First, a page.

Glover Bluff crater

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Glover Bluff is a meteorite crater located about 4 miles (6.4 km) south of Coloma, Wisconsin in the United States.

It is 8 kilometers (5.0 miles) in diameter and the age is estimated to be less than 500 million years (Cambrian or younger). The crater is exposed at the surface.[1]

The Glover Bluff impact site is among the least studied in the world, in part because for years the uplifted central area has been actively quarried for dolomite beneath the moraine left by retreating glaciers. Ironically, the very evidence supporting a meteoritic impact uncovered in the quarrying process is systematically being destroyed. Such evidence includes a central bulge, dipped strata, the presence of “shatter cones” (although no longer as common as they may once have been), and, “impact breccia.” There are “red” and “yellow” varieties (more of a brick red and tan yellow) and sometimes a mixture of the two. The breccia contains many broken fragments (or shards) of quartzite and other rocks.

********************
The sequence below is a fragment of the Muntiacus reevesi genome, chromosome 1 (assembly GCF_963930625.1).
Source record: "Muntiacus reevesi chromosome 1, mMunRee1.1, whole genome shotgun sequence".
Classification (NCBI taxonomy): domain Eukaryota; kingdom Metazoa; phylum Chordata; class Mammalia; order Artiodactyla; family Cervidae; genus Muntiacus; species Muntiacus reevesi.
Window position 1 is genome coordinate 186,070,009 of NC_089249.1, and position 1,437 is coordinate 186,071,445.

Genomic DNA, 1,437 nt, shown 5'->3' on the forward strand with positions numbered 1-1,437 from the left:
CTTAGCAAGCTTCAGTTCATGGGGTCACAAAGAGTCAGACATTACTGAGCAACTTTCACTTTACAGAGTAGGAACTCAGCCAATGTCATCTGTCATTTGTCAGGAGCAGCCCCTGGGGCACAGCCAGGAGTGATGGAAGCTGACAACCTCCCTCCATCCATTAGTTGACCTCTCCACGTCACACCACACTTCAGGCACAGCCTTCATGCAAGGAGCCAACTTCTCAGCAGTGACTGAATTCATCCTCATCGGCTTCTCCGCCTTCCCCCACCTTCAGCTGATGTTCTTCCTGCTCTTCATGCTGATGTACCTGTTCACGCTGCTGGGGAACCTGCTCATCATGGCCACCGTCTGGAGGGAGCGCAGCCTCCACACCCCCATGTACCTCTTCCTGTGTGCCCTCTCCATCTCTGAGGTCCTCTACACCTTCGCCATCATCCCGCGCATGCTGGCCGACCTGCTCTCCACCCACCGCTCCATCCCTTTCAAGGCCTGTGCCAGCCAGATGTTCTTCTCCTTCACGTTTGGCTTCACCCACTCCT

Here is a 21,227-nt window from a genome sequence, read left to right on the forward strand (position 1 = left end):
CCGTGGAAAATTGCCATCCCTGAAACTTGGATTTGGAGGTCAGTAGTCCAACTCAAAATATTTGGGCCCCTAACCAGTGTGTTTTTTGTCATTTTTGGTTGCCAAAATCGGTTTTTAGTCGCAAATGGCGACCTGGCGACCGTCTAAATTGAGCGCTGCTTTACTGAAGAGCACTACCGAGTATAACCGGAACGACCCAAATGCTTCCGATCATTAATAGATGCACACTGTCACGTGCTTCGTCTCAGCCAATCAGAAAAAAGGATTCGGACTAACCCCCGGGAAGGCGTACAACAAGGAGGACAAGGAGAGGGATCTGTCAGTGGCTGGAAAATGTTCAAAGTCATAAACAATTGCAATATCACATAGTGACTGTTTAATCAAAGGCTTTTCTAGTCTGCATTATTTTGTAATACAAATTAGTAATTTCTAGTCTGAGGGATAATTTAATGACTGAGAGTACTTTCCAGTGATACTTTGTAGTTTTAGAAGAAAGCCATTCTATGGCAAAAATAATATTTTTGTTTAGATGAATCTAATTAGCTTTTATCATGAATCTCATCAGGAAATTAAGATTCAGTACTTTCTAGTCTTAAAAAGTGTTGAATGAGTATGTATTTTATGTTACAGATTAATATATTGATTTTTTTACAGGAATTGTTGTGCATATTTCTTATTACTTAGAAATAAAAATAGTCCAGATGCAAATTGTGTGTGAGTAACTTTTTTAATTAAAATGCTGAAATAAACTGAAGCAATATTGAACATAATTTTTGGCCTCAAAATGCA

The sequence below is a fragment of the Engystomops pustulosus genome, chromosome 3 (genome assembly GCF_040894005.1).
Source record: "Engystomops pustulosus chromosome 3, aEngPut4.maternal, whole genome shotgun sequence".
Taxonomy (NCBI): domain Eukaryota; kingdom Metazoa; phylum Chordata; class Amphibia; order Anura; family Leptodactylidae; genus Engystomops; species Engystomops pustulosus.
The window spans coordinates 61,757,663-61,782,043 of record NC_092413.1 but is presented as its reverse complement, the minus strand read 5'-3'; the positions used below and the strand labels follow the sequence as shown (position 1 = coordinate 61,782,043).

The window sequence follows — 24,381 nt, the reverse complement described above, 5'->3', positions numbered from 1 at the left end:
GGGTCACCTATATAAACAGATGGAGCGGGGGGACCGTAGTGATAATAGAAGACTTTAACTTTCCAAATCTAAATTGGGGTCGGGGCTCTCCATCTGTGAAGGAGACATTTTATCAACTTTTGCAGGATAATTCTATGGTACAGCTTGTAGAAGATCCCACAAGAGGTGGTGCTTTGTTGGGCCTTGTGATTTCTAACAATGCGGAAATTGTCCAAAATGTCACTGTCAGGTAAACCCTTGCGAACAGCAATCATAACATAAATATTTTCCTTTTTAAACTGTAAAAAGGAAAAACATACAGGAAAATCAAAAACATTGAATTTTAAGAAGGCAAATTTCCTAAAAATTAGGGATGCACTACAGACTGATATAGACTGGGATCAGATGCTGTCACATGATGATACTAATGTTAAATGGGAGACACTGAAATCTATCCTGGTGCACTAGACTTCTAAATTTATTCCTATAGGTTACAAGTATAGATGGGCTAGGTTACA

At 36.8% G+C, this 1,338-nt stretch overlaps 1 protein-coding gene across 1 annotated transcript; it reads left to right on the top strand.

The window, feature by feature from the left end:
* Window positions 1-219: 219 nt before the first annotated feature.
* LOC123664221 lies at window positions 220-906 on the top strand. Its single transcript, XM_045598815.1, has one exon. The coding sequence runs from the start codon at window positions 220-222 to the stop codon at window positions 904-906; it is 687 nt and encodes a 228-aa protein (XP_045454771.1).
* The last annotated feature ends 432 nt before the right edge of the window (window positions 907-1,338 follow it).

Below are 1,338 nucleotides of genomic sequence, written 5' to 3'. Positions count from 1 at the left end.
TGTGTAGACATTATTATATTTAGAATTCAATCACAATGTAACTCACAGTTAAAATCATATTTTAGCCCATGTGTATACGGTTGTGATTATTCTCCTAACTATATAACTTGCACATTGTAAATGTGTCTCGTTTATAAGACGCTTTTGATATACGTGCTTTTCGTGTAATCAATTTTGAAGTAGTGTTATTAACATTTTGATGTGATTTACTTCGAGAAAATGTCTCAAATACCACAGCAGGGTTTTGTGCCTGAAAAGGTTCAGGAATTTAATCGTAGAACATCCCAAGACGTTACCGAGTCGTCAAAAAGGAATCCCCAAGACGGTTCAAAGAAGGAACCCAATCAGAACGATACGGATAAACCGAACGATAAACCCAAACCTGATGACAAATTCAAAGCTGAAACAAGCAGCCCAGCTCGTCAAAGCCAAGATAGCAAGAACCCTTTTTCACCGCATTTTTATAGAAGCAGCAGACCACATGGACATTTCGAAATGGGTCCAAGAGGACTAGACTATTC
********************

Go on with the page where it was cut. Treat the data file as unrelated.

References[edit]

  • Dott, Robert H., Jr. and John W. Attig. Roadside Geology of Wisconsin, Missoula, Mt.: Mountain Press Publishing Co., 2004 ISBN 978-0-87842-492-4
  • Renard, Gene M. 2011. EJECTA STRATA OF RECENT ORIGIN HAVE BEEN IDENTIFIED IN CENTRAL WISCONSIN AT GLOVER BLUFF IMPACT SITE. GSA Annual Meeting in Minneapolis (9–12 October 2011). Abstract

Coordinates: 43°58′N 89°32′W / 43.967°N 89.533°W / 43.967; -89.533